Page:Physical Geography of the Sea and its Meteorology.djvu/256

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452. The hydrometer indicates the rainy latitudes at sea.—There is another indication which this little instrument has afforded concerning the status of the sea, and which deserves notice. We are at first puzzled with the remarkably light water between 9° and 16° S., Fig. 1, and in Fig. 2 between 7° and 9° N., as well as in 19° N. But after a little examination, we are charmed with the discovery that the hydrometer points out the rainy regions at sea. Rodgers' observations on his homeward passage from San Francisco to Cape Horn furnish the data for the curves {Fig. 1) between 37° N. and 57° S. Now Plate VIII. shows that the equatorial calm belt lies south of the line where it is intersected by the homeward route from California. It also shows that when he crossed the "Doldrums" in the Atlantic, that belt was in north latitude about 7°-10°, and that when he was in 18°-20° N. (Fig. 2) he was then passing through the offings of what are called the "Leeward Islands" of the West Indies, and that these are rainy latitudes at sea—the first two being under the cloud ring, the last being near the land in the trade-wind region, and confirming the remark so often made concerning the influence of islands at sea upon vapour, clouds, and precipitation.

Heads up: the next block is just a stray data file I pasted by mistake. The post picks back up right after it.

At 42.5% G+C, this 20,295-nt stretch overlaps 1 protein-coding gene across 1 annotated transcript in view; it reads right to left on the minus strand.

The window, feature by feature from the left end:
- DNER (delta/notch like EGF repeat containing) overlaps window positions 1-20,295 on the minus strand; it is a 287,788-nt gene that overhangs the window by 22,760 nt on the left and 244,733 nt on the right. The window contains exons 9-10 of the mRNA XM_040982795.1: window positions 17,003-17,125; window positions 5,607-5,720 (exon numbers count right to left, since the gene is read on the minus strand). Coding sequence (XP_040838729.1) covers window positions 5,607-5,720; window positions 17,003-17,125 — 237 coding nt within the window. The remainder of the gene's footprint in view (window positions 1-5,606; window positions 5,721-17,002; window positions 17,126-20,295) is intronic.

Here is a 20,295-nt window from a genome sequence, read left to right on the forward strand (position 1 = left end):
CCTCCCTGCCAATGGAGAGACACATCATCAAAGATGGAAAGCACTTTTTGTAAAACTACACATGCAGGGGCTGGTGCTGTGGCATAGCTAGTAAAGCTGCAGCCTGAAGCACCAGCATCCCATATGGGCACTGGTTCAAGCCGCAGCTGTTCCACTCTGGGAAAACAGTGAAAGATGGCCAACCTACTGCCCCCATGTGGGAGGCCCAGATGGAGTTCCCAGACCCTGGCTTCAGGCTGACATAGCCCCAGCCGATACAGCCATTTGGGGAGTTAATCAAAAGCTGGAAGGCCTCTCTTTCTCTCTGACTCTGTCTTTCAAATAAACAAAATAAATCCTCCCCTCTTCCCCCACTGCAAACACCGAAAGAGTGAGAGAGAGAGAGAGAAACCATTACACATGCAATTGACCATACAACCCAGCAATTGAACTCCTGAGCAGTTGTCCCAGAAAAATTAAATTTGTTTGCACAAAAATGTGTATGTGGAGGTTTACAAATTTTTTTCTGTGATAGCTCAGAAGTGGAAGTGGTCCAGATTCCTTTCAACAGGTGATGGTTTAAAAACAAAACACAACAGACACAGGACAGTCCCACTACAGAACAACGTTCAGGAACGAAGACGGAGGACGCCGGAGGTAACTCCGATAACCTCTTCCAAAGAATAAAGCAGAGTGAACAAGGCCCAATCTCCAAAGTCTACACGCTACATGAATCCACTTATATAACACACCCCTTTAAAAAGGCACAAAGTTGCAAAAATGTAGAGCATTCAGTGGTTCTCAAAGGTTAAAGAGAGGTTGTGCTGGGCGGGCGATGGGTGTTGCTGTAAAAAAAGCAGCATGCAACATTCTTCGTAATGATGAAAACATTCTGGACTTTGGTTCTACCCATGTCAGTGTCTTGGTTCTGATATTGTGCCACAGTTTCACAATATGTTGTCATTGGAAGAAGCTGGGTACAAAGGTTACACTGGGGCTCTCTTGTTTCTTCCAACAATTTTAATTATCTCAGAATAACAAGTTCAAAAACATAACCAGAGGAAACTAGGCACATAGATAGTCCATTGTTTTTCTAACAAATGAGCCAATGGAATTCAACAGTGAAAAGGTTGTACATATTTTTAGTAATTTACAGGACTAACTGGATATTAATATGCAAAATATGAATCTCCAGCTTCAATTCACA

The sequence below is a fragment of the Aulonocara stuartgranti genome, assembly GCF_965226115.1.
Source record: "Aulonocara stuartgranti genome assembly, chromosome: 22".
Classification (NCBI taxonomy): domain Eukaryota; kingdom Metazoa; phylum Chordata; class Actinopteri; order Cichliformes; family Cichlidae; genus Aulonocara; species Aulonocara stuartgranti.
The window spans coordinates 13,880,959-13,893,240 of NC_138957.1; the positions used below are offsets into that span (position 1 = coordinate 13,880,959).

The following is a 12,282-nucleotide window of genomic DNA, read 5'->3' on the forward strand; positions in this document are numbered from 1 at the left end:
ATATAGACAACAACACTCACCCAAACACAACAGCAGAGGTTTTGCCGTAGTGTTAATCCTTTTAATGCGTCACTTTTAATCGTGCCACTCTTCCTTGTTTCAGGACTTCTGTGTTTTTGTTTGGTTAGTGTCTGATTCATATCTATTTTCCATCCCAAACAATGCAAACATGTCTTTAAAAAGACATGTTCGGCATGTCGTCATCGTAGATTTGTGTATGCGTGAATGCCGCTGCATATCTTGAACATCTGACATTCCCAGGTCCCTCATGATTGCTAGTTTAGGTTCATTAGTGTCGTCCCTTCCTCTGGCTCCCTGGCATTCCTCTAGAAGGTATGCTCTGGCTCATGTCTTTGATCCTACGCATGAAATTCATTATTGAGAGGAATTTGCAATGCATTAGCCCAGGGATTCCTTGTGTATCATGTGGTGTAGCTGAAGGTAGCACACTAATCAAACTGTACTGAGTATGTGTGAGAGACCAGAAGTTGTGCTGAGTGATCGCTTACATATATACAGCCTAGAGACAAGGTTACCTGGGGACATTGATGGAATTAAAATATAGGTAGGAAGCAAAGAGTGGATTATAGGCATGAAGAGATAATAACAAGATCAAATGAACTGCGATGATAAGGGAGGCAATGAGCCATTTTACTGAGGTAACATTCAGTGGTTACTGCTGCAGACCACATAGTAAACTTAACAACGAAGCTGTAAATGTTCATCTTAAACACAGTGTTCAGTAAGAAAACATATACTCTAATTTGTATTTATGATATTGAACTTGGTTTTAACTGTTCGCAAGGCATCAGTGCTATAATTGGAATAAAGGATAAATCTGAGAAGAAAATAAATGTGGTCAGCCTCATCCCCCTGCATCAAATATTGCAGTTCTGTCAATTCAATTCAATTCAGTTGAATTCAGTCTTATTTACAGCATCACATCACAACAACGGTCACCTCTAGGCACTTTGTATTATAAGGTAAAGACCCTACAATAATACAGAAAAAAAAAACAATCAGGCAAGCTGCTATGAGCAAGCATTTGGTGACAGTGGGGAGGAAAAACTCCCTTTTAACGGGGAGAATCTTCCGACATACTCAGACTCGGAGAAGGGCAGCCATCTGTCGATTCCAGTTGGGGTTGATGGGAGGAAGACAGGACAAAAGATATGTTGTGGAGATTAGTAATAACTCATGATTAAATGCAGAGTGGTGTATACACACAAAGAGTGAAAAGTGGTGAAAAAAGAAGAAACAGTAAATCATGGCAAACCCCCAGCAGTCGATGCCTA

453. Astronomical view.—The most comprehensive view that we are permitted to take of cosmical or terrestrial arrangements and adaptations is at best narrow and contracted. Nevertheless, in studying the mechanism which Wisdom planned and the Great Architect of nature designed for the world, we sometimes fancy that we can discover a relation between the different parts of the wonderful machinery, and perceive some of the reasons and almost comprehend the design which Omnipotent Intelligence had in view when those relations were established. Such fancies, rightly indulged, are always refreshing, and the developments of the hydrometer which we have been studying point us to one of them. This fancied discovery is, that a sea of fresh water instead of salt would not afford the compensations that are required in the terrestrial economy, and we also fancy that we have almost discovered a relation between the orbit of the earth and the arrangement of land and water on its surface and their bearing upon climate. Our planet passes its perihelion during the. southern summer, when it is nearer the centre and source of light and heat by more than three millions of miles than it is at its winter solstice, so that, on the 1st of January, the total amount of heat received by the earth is about 1/15 more than it receives during a